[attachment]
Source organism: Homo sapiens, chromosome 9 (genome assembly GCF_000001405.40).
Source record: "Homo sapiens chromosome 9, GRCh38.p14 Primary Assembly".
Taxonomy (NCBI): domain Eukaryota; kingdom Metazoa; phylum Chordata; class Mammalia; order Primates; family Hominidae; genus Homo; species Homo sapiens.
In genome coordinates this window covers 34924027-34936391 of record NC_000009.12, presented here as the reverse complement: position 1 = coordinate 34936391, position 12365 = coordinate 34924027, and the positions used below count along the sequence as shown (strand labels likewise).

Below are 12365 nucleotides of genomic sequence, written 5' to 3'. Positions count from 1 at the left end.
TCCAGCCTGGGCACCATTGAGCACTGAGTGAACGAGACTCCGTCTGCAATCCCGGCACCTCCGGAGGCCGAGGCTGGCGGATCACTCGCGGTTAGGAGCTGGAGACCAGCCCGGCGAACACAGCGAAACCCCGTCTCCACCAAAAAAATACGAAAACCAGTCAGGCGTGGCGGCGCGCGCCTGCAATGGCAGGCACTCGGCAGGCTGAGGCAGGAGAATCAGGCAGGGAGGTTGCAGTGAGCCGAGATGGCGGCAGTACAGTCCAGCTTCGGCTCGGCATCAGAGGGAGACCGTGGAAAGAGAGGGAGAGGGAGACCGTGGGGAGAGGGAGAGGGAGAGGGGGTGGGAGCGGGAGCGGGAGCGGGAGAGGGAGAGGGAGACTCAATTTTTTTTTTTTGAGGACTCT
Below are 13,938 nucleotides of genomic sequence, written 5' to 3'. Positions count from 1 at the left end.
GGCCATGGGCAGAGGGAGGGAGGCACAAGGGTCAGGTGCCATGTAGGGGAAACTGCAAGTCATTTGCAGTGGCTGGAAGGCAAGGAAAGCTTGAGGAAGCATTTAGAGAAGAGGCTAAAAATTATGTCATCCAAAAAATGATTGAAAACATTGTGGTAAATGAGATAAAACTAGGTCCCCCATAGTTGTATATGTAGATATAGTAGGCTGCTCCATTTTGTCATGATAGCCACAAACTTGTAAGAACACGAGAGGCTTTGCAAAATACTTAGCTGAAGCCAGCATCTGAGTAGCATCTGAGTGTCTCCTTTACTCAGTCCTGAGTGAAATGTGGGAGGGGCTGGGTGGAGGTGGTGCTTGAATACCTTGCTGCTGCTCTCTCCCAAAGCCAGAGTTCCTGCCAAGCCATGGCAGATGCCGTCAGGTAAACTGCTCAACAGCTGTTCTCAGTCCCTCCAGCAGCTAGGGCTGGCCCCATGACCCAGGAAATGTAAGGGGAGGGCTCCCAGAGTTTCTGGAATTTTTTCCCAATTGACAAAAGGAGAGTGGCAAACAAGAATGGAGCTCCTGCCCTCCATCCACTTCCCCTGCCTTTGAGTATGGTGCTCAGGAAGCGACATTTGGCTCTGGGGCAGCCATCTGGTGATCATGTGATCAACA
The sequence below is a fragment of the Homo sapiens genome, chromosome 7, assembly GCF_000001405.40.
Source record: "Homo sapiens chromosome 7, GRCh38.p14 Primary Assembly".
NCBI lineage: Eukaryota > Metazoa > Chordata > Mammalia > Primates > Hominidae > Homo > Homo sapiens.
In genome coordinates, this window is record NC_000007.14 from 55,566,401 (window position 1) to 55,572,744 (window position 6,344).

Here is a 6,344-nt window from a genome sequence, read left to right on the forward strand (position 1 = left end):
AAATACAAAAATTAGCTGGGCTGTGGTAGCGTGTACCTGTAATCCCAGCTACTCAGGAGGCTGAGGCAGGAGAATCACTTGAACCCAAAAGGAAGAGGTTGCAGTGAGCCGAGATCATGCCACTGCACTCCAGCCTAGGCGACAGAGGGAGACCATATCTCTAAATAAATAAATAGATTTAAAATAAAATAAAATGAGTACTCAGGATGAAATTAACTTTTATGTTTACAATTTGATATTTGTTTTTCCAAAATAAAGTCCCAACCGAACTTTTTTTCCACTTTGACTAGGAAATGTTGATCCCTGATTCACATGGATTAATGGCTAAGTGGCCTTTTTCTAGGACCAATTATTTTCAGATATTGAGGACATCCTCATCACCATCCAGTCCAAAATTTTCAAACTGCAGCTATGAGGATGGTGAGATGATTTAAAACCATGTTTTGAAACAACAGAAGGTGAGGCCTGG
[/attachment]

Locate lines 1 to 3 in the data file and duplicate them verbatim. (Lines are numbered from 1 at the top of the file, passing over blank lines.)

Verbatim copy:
Source organism: Homo sapiens, chromosome 9 (genome assembly GCF_000001405.40).
Source record: "Homo sapiens chromosome 9, GRCh38.p14 Primary Assembly".
Taxonomy (NCBI): domain Eukaryota; kingdom Metazoa; phylum Chordata; class Mammalia; order Primates; family Hominidae; genus Homo; species Homo sapiens.